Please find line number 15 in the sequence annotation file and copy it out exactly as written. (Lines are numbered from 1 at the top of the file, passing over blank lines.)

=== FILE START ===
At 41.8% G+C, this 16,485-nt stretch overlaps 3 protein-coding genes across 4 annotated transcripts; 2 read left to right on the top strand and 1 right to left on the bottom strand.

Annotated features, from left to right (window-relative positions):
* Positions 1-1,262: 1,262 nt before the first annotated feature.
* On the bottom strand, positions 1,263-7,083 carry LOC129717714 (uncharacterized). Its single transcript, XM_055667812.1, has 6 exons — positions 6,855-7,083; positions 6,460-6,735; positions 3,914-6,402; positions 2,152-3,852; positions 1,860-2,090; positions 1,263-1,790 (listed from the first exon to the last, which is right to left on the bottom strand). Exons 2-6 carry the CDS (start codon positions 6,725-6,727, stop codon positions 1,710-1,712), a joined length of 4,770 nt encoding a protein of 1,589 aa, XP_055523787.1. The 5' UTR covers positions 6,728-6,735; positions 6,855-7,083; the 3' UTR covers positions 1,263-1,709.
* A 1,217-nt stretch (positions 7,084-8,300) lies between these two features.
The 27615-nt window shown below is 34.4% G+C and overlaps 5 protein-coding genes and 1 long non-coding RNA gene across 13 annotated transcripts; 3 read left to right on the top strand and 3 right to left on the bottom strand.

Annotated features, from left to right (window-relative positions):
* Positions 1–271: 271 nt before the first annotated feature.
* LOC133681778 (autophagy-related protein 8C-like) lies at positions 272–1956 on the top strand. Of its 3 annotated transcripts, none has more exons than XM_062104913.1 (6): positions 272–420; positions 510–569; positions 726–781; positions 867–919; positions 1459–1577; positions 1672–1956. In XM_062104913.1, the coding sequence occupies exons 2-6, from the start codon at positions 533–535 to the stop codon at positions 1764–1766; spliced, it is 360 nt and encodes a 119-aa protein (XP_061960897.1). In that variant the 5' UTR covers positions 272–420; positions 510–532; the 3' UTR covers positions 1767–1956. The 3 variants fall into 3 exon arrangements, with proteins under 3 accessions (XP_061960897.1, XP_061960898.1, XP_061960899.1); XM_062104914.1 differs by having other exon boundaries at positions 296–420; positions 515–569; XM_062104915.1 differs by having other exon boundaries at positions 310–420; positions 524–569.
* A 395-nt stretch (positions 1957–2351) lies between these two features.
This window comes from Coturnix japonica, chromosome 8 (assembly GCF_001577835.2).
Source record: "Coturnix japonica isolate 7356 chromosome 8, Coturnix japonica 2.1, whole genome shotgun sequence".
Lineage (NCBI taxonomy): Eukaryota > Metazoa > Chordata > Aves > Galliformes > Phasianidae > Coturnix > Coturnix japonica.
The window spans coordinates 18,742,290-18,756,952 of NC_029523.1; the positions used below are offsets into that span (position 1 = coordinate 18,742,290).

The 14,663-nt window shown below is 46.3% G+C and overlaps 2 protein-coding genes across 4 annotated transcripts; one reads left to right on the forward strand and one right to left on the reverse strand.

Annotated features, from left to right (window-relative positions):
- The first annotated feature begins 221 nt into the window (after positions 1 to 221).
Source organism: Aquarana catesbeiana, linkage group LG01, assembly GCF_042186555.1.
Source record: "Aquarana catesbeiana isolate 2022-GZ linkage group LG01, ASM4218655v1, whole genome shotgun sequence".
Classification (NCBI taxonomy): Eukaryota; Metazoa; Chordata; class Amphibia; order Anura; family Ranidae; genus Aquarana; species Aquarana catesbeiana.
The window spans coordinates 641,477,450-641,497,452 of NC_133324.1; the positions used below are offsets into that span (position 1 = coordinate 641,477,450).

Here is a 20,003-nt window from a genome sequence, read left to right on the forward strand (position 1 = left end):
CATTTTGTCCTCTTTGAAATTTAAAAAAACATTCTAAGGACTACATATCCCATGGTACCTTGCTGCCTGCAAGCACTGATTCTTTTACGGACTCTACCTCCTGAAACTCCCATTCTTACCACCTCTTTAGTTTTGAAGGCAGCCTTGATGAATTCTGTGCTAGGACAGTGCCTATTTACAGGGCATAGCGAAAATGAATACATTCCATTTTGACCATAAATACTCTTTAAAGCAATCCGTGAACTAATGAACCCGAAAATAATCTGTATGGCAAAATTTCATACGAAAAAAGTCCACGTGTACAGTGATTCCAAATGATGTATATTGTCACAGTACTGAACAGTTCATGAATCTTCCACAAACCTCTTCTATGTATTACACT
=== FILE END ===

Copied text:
The 14,663-nt window shown below is 46.3% G+C and overlaps 2 protein-coding genes across 4 annotated transcripts; one reads left to right on the forward strand and one right to left on the reverse strand.